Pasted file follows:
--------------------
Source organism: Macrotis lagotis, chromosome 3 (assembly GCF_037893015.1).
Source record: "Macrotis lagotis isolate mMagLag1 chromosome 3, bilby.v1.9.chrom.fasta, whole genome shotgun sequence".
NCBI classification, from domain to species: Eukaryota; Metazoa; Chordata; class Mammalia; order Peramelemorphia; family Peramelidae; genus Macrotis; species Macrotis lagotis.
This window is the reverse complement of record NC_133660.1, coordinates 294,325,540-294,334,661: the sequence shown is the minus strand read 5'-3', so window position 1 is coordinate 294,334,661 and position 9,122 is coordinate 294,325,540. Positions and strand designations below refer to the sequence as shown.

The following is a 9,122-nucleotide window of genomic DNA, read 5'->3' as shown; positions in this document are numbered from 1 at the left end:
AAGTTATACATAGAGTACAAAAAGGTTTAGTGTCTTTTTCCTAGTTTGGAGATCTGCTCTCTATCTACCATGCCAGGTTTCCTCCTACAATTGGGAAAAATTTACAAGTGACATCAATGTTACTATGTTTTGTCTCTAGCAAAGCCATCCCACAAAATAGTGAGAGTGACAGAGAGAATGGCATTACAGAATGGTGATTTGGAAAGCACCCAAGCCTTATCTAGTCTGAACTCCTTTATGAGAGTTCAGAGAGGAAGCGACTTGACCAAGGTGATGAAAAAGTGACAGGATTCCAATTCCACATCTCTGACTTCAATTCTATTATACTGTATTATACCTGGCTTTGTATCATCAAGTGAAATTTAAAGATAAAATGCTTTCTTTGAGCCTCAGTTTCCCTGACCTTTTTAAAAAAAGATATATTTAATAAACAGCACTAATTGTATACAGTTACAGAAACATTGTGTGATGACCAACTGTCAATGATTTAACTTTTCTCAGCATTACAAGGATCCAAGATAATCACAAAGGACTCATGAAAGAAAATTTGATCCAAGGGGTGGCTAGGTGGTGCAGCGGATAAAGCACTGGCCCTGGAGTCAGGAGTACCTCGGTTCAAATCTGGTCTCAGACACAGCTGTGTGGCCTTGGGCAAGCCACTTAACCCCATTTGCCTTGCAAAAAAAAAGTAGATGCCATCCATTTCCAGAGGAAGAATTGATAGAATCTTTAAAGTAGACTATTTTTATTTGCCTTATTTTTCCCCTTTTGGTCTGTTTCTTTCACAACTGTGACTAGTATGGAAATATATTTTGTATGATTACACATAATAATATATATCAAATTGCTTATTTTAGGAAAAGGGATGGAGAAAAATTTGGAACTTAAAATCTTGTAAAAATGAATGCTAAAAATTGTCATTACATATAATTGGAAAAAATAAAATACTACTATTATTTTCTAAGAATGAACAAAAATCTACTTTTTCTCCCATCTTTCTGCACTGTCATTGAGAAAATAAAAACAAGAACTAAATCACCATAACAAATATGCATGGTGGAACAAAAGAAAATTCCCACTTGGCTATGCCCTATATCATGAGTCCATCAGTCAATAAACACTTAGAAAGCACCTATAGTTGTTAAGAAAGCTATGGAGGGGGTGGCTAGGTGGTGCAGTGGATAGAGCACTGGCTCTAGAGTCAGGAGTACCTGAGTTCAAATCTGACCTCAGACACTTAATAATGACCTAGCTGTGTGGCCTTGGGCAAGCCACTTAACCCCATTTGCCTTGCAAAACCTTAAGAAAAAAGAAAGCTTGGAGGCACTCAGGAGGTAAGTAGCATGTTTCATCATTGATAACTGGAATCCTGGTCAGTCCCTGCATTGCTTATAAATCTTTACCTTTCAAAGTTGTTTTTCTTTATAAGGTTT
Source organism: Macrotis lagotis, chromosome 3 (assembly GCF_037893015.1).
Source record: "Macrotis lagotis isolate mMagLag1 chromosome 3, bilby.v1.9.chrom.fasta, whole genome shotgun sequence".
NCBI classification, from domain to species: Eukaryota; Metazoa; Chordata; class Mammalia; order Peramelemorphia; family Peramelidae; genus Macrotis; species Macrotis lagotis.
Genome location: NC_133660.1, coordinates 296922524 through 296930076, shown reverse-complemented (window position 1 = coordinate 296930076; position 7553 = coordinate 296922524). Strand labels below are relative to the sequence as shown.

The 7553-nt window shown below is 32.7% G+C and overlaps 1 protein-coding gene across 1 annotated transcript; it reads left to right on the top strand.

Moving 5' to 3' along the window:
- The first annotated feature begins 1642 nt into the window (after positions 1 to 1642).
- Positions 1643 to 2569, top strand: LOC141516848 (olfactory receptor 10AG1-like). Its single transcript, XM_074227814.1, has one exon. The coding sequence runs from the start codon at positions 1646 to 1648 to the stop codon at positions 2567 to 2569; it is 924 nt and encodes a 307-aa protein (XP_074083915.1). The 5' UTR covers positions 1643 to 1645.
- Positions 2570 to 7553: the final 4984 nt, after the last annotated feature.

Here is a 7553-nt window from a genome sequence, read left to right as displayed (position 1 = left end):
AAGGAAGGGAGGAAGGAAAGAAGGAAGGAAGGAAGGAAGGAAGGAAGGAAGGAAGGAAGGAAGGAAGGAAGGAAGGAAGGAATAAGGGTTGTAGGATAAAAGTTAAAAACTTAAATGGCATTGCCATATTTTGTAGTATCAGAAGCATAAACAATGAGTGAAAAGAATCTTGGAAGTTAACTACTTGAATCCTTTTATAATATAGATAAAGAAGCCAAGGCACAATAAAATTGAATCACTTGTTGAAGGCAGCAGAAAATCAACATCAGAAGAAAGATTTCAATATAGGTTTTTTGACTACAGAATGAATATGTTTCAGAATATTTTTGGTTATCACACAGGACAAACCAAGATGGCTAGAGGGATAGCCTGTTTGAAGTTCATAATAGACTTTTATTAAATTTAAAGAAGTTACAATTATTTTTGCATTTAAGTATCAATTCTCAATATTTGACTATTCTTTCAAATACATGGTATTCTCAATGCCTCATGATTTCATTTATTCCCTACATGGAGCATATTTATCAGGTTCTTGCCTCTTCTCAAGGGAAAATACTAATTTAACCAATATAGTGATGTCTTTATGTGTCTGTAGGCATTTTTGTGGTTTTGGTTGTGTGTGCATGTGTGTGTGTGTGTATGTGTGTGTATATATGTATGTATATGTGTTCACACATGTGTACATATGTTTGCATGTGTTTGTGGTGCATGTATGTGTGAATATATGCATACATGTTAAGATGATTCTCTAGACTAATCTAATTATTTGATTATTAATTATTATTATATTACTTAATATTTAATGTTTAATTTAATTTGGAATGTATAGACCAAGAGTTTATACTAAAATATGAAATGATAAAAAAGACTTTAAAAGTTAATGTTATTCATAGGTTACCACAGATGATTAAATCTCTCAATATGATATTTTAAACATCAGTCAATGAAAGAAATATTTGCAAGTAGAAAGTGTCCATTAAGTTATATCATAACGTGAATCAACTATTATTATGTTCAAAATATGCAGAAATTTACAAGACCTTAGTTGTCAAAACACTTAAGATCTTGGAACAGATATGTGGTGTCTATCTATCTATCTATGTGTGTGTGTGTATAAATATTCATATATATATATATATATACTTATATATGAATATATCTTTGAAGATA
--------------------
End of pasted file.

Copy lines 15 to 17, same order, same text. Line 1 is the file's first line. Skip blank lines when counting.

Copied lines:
- Positions 2570 to 7553: the final 4984 nt, after the last annotated feature.

Here is a 7553-nt window from a genome sequence, read left to right as displayed (position 1 = left end):
AAGGAAGGGAGGAAGGAAAGAAGGAAGGAAGGAAGGAAGGAAGGAAGGAAGGAAGGAAGGAAGGAAGGAAGGAAGGAAGGAATAAGGGTTGTAGGATAAAAGTTAAAAACTTAAATGGCATTGCCATATTTTGTAGTATCAGAAGCATAAACAATGAGTGAAAAGAATCTTGGAAGTTAACTACTTGAATCCTTTTATAATATAGATAAAGAAGCCAAGGCACAATAAAATTGAATCACTTGTTGAAGGCAGCAGAAAATCAACATCAGAAGAAAGATTTCAATATAGGTTTTTTGACTACAGAATGAATATGTTTCAGAATATTTTTGGTTATCACACAGGACAAACCAAGATGGCTAGAGGGATAGCCTGTTTGAAGTTCATAATAGACTTTTATTAAATTTAAAGAAGTTACAATTATTTTTGCATTTAAGTATCAATTCTCAATATTTGACTATTCTTTCAAATACATGGTATTCTCAATGCCTCATGATTTCATTTATTCCCTACATGGAGCATATTTATCAGGTTCTTGCCTCTTCTCAAGGGAAAATACTAATTTAACCAATATAGTGATGTCTTTATGTGTCTGTAGGCATTTTTGTGGTTTTGGTTGTGTGTGCATGTGTGTGTGTGTGTATGTGTGTGTATATATGTATGTATATGTGTTCACACATGTGTACATATGTTTGCATGTGTTTGTGGTGCATGTATGTGTGAATATATGCATACATGTTAAGATGATTCTCTAGACTAATCTAATTATTTGATTATTAATTATTATTATATTACTTAATATTTAATGTTTAATTTAATTTGGAATGTATAGACCAAGAGTTTATACTAAAATATGAAATGATAAAAAAGACTTTAAAAGTTAATGTTATTCATAGGTTACCACAGATGATTAAATCTCTCAATATGATATTTTAAACATCAGTCAATGAAAGAAATATTTGCAAGTAGAAAGTGTCCATTAAGTTATATCATAACGTGAATCAACTATTATTATGTTCAAAATATGCAGAAATTTACAAGACCTTAGTTGTCAAAACACTTAAGATCTTGGAACAGATATGTGGTGTCTATCTATCTATCTATGTGTGTGTGTGTATAAATATTCATATATATATATATATATACTTATATATGAATATATCTTTGAAGATA